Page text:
The Odd Reason A Whole Country Hopes To Ban Perfume For Pilots And Flight Attendants

A stinky seatmate can make a flight even more uncomfortable than the cramped space or the crying infants. Airlines know this, which is why passengers can actually get kicked off a plane just for smelling bad. While the biggest culprits may be severe gas and other unpleasant body odors, anyone who's endured a flight next to someone wearing too much perfume knows that bottled fragrances, too, can take their toll.

However, that's not the reason why one country hopes to ban the use of perfume and cologne among its pilots and flight attendants. In late 2023, India's Office of the Director General of Civil Aviation proposed a rule against using fragrances containing alcohol as a precaution when administering alcohol breathalyzer tests. According to CNN, the new guideline states, "No crew member shall consume any drug/formulation or use any substance such as mouthwash/tooth gel/perfume or any such product which has alcoholic content. This may result into positive breath analyzer test."

Can perfume really affect an alcohol test?

There's little evidence proving whether alcohol-based perfumes can create a false positive during an alcohol breath test, but some experts believe it's entirely possible. Terri Daniel, an attorney in Texas, claims on their website that wearing perfume, cologne, hand sanitizer, bug spray, and even aftershave could trigger a positive test result, even if you never had a sip of alcohol.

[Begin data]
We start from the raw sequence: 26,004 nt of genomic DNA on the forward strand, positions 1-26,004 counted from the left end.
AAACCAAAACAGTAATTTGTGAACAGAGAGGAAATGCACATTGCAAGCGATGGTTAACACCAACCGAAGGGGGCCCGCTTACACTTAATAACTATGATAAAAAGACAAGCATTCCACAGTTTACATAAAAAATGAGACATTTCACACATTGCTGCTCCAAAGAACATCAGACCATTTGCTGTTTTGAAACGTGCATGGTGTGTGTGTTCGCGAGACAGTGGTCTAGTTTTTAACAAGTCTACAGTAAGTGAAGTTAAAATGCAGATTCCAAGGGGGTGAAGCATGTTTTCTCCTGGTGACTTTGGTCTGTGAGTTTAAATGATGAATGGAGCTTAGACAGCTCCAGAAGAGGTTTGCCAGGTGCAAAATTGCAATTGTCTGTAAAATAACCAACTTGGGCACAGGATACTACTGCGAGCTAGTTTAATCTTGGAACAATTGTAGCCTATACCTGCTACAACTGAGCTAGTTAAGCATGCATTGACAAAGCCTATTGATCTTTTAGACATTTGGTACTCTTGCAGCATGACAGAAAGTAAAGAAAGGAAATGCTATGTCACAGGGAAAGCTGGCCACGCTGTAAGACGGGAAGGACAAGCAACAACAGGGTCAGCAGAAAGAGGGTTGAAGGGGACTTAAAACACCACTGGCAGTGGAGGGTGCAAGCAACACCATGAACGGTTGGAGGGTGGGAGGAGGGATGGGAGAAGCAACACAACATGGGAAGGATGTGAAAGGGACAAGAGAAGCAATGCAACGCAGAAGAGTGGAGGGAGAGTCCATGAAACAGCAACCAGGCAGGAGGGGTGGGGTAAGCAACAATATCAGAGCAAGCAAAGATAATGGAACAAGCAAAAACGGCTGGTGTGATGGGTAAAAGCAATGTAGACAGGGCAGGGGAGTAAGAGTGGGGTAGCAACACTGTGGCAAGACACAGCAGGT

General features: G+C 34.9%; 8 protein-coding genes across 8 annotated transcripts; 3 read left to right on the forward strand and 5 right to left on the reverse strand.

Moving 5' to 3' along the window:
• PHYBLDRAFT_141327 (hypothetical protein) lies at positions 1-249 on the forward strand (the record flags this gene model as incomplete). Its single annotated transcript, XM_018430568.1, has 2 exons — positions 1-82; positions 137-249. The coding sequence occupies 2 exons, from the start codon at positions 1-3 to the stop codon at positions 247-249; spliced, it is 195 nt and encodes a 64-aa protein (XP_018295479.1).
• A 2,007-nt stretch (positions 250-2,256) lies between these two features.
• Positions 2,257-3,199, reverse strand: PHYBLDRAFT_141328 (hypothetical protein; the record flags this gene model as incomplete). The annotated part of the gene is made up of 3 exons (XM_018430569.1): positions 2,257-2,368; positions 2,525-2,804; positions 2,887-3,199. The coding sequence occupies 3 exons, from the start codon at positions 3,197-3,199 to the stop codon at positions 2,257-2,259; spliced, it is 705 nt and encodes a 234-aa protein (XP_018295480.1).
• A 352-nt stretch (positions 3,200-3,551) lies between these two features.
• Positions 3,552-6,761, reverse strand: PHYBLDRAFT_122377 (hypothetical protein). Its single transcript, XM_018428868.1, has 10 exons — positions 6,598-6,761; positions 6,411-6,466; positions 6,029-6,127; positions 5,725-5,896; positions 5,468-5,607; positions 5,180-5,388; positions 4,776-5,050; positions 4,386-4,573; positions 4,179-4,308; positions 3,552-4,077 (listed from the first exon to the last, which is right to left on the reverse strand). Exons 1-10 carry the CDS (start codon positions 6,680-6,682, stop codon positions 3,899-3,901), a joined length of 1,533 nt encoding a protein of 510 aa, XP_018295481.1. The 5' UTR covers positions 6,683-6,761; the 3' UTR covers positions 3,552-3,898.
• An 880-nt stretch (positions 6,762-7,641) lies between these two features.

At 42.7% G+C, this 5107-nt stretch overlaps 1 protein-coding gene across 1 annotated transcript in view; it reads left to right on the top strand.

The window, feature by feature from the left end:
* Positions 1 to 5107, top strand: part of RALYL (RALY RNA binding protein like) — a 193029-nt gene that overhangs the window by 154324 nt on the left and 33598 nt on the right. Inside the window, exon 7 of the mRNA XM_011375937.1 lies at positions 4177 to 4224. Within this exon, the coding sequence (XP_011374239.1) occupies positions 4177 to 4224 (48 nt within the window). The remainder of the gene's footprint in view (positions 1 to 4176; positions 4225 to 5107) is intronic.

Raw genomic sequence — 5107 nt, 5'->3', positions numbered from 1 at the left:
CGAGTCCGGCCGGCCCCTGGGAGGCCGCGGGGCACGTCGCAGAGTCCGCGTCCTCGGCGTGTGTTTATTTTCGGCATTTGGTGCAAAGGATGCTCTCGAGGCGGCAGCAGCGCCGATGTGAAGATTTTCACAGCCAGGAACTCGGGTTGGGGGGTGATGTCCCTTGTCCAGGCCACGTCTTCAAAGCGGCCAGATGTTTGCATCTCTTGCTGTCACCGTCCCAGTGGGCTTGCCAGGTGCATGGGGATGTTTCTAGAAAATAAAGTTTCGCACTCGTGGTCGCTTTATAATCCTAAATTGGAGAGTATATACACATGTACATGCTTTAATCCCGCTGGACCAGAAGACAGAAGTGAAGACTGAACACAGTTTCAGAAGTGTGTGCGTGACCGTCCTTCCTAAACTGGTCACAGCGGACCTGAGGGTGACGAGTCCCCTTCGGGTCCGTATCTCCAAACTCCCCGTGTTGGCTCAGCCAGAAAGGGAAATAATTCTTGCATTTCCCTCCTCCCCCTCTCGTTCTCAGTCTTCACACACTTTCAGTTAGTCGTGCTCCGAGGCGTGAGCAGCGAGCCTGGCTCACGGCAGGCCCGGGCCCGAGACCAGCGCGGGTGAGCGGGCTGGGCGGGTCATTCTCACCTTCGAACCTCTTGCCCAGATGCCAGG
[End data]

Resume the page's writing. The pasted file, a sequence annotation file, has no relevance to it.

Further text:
Similarly, a 2018 study published in the journal Current Pharmaceutical Biotechnology revealed that regularly wearing alcohol-based perfumes can trigger false positives in hair tests, where ethyl glucuronide (a marker of alcohol consumption) levels are measured in hair strand samples. Even if the aviation industry doesn't typically rely on hair tests (the tests detect alcohol exposure over multiple months, which doesn't help determine if a pilot or flight attendant is currently under the influence), the study is a reminder that fragrances may alter biomarkers over time.

Heavy drinking among aviation workers is a serious offense

Alcohol use among flight attendants and pilots is a serious matter, and a positive test result — whether a false positive or a legitimate one — can result in significant consequences. Although flight attendants are at increased risk of alcohol misuse (American Addiction Centers reports that alcohol-related deaths are 2.5 times more common among flight attendants than the general population, per a National Institute for Occupational Health and Safety study), drunkenness is strictly banned on the job. In 2019, a United Express flight attendant was fired from her position and charged with a misdemeanor after passing out during a flight. When she was given a breathalyzer test, the result was five times the legal limit for airline workers.

Intoxicated pilots can pose an even greater threat to public safety, which is why their punishments can be even stronger than those handed to flight attendants. In 2023, a United Airlines pilot had his license suspended, given a six-month suspended prison sentence, and charged a hefty fine after getting drunk while visiting Paris, France, before manning a flight.

If you or anyone you know needs help with addiction issues, help is available. Visit the Substance Abuse and Mental Health Services Administration website or contact SAMHSA's National Helpline at 1-800-662-HELP (4357).